A green roof is covered either partially or completely by living plants and some kind of substrate in which the roots will anchor themselves. This is actually not an altogether new idea, although it has gathered a great deal of momentum over the last few years. Traditional pioneer homes across the Canadian prairies were topped with sod – a layer of growing grass and dirt – as insulation. Why the growing green roof trend now? It’s a way for homeowners and even business owners to create a little piece of relaxing, environmentally-friendly green living space.
Green Roofs as Insulation
Just as it did 100 years ago, sod lining on a roof can indeed provide a good deal of natural insulation. The thick layer of grass and soil not only absorbs excess water from rain or light snow, but it traps heat below the roof level to make a home or office more comfortable. Of course, one can’t simply strip a layer of sod from the ground and place it on the roof; there is a process that should be followed.
Firstly, not every roof is a suitable for a layered garden. Flat roofs are much easier to work with, although lightly-pitched roofs have successfully been turned into green spaces. When deciding to turn a flat roof into a green space, it is essential that you ascertain whether or not the roof has been properly waterproofed. If not, water from the irrigation system will eventually pool and cause leaks or sagging in the roof. If well-planned, on the other hand, a sod-based roof garden should need very little maintenance.
Rooftop Container Gardens
Another option for installing a green roof is to use containers, such as large and small self-contained plant pots. This way, it isn’t absolutely necessary to have a well-waterproofed roof, as any rainfall will be funnelled out the roof’s drainage system. The roof itself will stay the same, and the plants will anchor themselves in their individual pots. It is important that your chosen plant pots and containers be heavy, so that they won’t be knocked over by strong winds, rain or hail. A container garden needs more focused maintenance than an irrigated sod garden, especially if rainfall is unreliable in your area. You may need to visit it regularly to provide extra water or remove puddles in the pots – but then, what’s the point of a rooftop garden if you don’t want to visit all the time?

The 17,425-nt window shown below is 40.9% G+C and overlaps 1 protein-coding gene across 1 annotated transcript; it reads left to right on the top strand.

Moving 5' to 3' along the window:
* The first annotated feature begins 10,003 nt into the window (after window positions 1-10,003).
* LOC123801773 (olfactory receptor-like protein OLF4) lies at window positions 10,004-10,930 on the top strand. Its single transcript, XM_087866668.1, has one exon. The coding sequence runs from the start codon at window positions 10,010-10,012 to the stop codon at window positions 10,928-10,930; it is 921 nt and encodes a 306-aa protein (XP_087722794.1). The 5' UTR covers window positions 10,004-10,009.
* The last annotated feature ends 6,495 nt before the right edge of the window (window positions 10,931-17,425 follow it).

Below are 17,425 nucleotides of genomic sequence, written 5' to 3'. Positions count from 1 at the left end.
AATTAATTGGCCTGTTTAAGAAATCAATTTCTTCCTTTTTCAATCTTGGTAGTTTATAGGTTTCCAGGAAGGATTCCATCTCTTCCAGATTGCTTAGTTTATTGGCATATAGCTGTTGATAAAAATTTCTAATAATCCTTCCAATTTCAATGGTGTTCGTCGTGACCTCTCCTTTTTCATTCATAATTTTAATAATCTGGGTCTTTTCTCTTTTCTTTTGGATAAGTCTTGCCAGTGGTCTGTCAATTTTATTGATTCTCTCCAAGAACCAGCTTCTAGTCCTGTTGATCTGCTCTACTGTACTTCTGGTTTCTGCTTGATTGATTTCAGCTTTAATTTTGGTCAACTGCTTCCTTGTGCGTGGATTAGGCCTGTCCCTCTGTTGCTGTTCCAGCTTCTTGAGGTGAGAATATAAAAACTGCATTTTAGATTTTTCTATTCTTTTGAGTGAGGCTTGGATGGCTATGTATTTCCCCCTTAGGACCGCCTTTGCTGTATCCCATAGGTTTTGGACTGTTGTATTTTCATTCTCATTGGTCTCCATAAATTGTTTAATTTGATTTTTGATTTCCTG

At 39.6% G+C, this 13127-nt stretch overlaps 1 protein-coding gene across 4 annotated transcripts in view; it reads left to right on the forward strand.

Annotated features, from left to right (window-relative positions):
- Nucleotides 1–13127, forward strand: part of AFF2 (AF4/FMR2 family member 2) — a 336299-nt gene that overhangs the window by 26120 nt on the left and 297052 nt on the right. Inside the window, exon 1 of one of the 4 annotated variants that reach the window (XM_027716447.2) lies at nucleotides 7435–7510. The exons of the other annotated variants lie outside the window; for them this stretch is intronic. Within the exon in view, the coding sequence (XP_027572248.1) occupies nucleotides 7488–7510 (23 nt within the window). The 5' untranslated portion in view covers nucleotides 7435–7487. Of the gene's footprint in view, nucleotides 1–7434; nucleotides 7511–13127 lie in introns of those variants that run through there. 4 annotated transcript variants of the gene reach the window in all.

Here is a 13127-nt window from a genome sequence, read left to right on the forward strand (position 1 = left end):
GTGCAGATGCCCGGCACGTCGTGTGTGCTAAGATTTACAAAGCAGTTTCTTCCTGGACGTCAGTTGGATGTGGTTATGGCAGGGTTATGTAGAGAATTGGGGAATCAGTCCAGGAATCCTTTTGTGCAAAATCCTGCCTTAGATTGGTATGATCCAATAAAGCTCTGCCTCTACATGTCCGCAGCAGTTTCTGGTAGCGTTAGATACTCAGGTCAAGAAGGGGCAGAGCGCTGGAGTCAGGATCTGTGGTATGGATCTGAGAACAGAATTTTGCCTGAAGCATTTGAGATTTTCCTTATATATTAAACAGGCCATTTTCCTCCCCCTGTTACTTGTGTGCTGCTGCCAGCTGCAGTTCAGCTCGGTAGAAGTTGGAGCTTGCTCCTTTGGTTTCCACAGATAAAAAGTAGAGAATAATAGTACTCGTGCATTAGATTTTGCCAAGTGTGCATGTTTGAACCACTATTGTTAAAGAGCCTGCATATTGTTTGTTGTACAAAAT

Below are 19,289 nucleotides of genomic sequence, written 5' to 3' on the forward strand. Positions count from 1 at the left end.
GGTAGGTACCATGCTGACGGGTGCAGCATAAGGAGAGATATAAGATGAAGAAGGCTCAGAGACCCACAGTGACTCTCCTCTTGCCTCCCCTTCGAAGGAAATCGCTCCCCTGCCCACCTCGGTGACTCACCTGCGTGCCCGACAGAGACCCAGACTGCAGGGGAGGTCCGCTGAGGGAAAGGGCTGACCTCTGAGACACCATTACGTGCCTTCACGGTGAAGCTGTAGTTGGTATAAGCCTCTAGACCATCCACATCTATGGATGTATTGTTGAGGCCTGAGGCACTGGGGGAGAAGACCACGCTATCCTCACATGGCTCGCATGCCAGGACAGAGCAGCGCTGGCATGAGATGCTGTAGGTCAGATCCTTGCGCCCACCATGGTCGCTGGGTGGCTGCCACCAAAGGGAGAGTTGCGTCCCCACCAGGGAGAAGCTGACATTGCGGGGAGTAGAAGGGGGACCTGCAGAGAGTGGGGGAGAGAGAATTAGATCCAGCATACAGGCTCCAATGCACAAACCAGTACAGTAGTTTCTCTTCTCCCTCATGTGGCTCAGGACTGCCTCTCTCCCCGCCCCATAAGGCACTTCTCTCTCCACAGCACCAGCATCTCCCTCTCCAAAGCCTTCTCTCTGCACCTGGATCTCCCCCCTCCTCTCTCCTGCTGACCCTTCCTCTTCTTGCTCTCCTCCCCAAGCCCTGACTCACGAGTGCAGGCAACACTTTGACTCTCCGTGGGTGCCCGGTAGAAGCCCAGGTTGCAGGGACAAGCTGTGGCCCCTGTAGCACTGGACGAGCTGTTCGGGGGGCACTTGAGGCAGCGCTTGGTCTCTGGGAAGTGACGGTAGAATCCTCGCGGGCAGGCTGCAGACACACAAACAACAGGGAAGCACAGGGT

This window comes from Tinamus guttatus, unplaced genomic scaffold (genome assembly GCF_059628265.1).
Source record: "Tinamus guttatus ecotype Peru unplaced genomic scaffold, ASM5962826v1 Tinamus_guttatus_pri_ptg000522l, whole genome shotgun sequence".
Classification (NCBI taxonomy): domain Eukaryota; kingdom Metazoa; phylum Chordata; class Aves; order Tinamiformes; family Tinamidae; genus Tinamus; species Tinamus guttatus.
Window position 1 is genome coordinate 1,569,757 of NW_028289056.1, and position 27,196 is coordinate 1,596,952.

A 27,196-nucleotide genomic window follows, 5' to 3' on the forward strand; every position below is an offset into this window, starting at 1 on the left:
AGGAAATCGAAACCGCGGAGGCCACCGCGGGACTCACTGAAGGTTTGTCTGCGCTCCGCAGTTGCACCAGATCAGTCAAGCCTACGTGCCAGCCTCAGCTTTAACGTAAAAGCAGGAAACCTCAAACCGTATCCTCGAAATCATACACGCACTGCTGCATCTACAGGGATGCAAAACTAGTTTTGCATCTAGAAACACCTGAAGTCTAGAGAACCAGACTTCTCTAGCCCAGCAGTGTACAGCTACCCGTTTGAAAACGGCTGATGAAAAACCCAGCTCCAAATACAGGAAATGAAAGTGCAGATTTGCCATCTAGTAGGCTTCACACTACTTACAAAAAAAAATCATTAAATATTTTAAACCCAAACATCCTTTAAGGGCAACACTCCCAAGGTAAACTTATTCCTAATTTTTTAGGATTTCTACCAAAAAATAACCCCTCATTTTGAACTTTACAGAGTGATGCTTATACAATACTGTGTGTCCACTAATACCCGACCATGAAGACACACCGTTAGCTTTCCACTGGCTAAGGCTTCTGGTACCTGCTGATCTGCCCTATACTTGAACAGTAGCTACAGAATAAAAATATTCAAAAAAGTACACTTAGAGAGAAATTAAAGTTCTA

Green Roof Ponds and Greywater Treatment
Greywater is water that has been used, but is not classified as sewage. For example, dishwater and laundry drainage are both types of greywater, both of which can be treated in a specialized roof pond. Such a pond is used to collect various types of greywater and filter it through the natural processes of grass and other plants. It’s a basic recycling strategy that many people are starting to use at home and in the work place. To make this work, the roof should be metal-based and well waterproofed – obviously!
There are plenty of options to consider when putting together your own green roof. You can make it as simple or complex as you like: a lush, beautiful garden in which to spend an afternoon, or a hard-working, greywater recycling rooftop pond with complimentary solar panels. A great green roof might take some time to design and build, but the outcome is worth it.
Photo from Wikimedia.